Transitioning from the 2.x series to the (at the moment) 3.x series, clarified a new direction for Nautilus via a double-sided approach, both removing features and adding features, process that, according to various GNOME developers, was necessary (in the sense of removing "old" features to make space for landing fresh new features, latter backed by a new design direction).
Nautilus 3.5.90 has just landed in Ubuntu 12.10, introducing exciting additions, that are to enhance its overall usability and look&feel.
The immediately noticeable visual change in the new 3.5.90 is the new three added buttons, such as a view options selector and two predefined view modes (list and regular icon view), consequently, switching from the default view (icon view) to list view is 1-click away (by clicking the minimalistic 3-lines icon, changes the Nautilus view to list view).
Nautilus 3.5.90 groups relevant view actions in the handy monochrome arrow-down-pointed icon, clicking on it, allows the user to easily access commonly used options, such as
Zoom In, Zoom Out, sort By Name, By Type, Show Hidden Files, etc, useful bundle properly exposed in the toolbar for fast utilization.
Toggling between the clickable addressbar/pathbar and the writable addressbar (where the user is able to observe the copy-able path of a file/folder like
/home/customuser/testfile) can now be achieved via the top-right "cog" icon, under
The new 3.5.90 release comes with support (in the sense of usable) for Bookmarks, adding a bookmark follows the "traditional" Nautilus approach, meaning, opening a folder and navigate to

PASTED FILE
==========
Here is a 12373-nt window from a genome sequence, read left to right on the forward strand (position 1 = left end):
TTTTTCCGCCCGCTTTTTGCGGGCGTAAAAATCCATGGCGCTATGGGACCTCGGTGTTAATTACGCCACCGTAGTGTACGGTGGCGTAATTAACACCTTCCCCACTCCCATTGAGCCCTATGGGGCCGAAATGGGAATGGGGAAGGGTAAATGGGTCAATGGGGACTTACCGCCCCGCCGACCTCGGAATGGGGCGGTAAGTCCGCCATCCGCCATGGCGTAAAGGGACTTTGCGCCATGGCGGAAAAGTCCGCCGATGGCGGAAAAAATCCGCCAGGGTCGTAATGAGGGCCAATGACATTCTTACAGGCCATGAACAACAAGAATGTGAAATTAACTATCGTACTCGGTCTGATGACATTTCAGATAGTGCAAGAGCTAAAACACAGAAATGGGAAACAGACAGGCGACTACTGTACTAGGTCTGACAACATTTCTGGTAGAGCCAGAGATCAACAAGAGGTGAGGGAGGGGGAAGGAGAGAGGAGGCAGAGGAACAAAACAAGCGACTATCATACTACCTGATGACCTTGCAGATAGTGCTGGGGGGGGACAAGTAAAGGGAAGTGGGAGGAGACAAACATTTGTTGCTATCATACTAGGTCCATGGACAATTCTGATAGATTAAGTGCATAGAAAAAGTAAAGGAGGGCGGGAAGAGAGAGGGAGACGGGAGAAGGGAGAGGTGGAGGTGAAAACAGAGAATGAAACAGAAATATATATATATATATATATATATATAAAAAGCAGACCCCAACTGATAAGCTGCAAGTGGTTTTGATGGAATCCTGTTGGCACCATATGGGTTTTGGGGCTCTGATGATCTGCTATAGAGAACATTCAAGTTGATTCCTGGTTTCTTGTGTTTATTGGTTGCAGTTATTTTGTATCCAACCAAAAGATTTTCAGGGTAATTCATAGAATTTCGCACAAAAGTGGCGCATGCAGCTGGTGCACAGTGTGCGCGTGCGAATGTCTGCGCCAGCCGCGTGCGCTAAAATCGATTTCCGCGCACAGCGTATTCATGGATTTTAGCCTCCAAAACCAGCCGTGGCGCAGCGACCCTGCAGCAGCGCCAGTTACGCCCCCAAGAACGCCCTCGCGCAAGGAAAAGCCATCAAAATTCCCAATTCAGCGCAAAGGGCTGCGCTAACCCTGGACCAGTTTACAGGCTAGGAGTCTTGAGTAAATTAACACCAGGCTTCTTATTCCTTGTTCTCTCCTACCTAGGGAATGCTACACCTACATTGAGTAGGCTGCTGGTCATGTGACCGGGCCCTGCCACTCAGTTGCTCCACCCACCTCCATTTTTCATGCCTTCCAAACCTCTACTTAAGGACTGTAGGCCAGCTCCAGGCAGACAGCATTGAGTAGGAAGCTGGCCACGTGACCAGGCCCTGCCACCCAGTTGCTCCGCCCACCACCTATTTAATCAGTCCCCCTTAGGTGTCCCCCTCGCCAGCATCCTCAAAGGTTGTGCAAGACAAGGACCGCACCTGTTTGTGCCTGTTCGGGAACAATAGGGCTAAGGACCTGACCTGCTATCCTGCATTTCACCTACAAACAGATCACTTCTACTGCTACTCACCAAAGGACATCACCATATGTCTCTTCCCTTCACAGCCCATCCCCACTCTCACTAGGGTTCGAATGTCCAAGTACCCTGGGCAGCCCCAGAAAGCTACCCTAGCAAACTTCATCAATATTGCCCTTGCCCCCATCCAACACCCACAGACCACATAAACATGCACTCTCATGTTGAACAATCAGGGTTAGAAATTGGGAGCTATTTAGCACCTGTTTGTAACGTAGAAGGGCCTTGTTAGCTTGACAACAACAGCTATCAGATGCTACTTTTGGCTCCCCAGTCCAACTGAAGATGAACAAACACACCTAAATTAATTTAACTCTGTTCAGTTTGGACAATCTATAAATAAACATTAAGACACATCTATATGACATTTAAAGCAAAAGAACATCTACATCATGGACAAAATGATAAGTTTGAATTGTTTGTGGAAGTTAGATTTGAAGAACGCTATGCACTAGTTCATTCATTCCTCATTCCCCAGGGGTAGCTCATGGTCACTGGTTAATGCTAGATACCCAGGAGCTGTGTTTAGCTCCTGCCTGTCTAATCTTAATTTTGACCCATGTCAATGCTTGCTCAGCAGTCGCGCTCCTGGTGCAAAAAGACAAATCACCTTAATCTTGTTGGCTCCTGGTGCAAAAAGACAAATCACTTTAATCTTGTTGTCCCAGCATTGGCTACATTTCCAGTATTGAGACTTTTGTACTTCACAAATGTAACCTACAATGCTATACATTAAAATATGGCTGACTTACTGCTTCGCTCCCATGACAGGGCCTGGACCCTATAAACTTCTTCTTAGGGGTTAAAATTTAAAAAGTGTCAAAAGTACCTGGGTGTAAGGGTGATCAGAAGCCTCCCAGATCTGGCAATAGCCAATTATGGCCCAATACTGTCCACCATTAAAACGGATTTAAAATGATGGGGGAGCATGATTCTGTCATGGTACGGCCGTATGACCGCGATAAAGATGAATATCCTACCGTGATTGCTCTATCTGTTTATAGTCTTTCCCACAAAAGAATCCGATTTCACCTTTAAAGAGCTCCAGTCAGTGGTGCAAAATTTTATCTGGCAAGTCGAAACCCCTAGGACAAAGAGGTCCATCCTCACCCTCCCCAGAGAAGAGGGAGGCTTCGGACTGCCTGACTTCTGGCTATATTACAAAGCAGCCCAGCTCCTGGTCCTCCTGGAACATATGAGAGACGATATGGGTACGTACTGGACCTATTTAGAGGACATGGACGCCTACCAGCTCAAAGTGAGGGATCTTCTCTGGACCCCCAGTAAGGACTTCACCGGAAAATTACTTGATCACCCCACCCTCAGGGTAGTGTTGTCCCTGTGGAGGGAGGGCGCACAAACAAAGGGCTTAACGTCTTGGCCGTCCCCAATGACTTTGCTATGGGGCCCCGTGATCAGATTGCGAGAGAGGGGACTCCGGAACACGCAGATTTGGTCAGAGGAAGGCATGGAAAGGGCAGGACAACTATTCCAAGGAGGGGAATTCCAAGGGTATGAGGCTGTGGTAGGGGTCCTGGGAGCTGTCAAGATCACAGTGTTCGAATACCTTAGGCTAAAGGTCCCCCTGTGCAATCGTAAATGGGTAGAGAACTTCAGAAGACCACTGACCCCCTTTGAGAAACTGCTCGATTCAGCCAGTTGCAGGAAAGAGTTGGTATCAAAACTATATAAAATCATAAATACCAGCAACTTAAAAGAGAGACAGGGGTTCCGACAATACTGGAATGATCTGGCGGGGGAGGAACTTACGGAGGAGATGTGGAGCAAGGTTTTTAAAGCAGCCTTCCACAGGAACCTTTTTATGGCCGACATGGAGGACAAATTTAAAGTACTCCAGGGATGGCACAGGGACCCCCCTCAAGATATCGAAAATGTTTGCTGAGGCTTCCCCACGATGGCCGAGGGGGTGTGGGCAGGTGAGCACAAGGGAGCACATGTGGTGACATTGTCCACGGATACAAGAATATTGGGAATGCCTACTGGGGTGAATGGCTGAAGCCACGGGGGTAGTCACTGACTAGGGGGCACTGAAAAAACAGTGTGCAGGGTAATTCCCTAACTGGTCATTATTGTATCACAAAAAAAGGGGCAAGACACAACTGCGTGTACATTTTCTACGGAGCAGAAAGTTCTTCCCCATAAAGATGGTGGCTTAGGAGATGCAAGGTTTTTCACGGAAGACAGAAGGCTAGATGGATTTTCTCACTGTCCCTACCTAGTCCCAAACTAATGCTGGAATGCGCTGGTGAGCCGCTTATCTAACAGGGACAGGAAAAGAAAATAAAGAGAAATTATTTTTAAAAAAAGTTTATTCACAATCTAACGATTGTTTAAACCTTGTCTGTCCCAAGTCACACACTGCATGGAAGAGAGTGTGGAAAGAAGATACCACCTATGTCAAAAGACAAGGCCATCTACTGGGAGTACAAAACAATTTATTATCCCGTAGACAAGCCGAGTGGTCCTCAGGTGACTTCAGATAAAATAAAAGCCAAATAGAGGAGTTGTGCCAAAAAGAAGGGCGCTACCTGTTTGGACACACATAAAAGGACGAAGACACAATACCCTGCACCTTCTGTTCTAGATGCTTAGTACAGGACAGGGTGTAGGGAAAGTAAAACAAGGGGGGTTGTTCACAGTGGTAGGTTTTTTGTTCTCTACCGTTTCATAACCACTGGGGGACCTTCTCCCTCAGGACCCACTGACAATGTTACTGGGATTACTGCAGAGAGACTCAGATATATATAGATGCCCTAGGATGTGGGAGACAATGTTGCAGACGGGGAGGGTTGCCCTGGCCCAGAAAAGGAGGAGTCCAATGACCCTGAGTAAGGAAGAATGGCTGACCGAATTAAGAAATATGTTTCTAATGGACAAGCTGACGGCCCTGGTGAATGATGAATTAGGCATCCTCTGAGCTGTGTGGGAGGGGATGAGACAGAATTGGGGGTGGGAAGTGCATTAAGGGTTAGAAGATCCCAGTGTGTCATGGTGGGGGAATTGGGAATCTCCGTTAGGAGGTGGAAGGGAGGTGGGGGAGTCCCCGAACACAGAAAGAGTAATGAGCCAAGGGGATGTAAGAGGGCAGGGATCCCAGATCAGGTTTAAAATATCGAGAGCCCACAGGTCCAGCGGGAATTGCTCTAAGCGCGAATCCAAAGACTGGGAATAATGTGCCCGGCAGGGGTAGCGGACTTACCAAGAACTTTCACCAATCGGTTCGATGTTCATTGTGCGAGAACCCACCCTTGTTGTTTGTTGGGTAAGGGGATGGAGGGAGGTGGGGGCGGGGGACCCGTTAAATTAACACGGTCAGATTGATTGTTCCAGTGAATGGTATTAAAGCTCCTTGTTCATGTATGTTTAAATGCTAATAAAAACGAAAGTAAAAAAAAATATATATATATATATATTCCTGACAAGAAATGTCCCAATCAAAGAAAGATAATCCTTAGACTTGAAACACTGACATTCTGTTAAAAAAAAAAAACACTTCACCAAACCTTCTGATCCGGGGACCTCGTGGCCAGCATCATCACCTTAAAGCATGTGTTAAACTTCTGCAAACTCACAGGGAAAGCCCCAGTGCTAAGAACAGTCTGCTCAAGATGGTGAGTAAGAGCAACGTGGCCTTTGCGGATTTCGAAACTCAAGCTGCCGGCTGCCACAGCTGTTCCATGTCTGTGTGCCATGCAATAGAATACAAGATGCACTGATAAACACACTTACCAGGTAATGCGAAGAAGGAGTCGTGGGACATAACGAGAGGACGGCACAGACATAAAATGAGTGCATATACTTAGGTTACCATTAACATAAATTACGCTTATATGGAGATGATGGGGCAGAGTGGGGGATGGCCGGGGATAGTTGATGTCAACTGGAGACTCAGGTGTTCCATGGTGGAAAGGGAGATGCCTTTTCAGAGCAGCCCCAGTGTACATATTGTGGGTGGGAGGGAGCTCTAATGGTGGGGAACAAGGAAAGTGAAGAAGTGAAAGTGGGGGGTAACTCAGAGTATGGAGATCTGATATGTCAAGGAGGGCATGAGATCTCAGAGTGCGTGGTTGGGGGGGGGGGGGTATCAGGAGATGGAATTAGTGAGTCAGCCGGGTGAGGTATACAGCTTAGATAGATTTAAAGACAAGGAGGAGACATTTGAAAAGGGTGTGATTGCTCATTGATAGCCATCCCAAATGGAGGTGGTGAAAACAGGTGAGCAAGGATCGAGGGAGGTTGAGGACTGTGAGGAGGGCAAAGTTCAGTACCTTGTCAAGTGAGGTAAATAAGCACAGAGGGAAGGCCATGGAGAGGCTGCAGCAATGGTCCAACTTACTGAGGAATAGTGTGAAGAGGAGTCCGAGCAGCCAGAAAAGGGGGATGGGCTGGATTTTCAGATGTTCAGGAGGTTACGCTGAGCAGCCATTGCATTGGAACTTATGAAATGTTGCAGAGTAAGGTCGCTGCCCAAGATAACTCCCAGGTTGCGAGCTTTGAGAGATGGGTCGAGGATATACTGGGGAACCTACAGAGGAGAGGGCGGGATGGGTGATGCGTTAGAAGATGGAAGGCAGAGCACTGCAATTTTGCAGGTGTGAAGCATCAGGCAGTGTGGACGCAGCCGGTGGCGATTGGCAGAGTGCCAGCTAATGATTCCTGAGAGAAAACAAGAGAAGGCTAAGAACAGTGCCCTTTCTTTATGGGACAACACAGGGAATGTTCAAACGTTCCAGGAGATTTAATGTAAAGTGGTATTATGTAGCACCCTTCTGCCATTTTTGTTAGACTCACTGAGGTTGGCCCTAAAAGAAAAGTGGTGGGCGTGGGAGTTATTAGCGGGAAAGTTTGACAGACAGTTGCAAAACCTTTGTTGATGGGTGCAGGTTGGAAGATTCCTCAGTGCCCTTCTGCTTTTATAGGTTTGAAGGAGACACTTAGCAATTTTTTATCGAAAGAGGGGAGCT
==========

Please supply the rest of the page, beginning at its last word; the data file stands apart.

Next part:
"cog"-->Bookmark this Location, adds the just-bookmarked folder under sidebar's
"cog"-->Bookmarks, exposes a redesigned Bookmarks dialog with fancy monochrome icons, minor yet relevant visual enrichment needed for a "global" consistency.
Adding numerous bookmarks (and thus being exposed in the sidebar) can sometimes create a "messy" arrangement (usually due to bookmarks' added time and situation), behavior to be corrected by arranging bookmarks via drag&drop, meaning, taking a "top" bookmark folder to the bottom, is as easily as clicking&holding&dragging the particular folder to the "bottom".
Setting an image as a desktop wallpaper is usually achieved by opening an image and, from inside the opened image,
right-clicking-->Set as Desktop Background (behavior usable under Eye of GNOME); the new Nautilus adds the ability to set an image as desktop background by simply
right-clicking on it-->Set as Wallpaper, removing the need to open the image.
Depending on screen sizes and one's preferences and habits, the user increases and/or decreases the view zoom level, meaning, zooming in/out increases/decreases items contained in a folder, yet, by opening a different folder, displays its items with a regular size view, consequently, the zooming action is related to a folder.
The new Nautilus introduces a new zooming behavior (per-window), changing the zoom values, affects the overall window (as opposed to the "old" per-folder zooming), meaning, zooming in, increases the icon size view in the opened folder, opening a different folder, displays its contained items with an increased size, too.
The same approach has been adopted by the view modes (like for instance, setting a list view is globally applied), removing the "old" manner of constantly setting a view in order to be globally applied.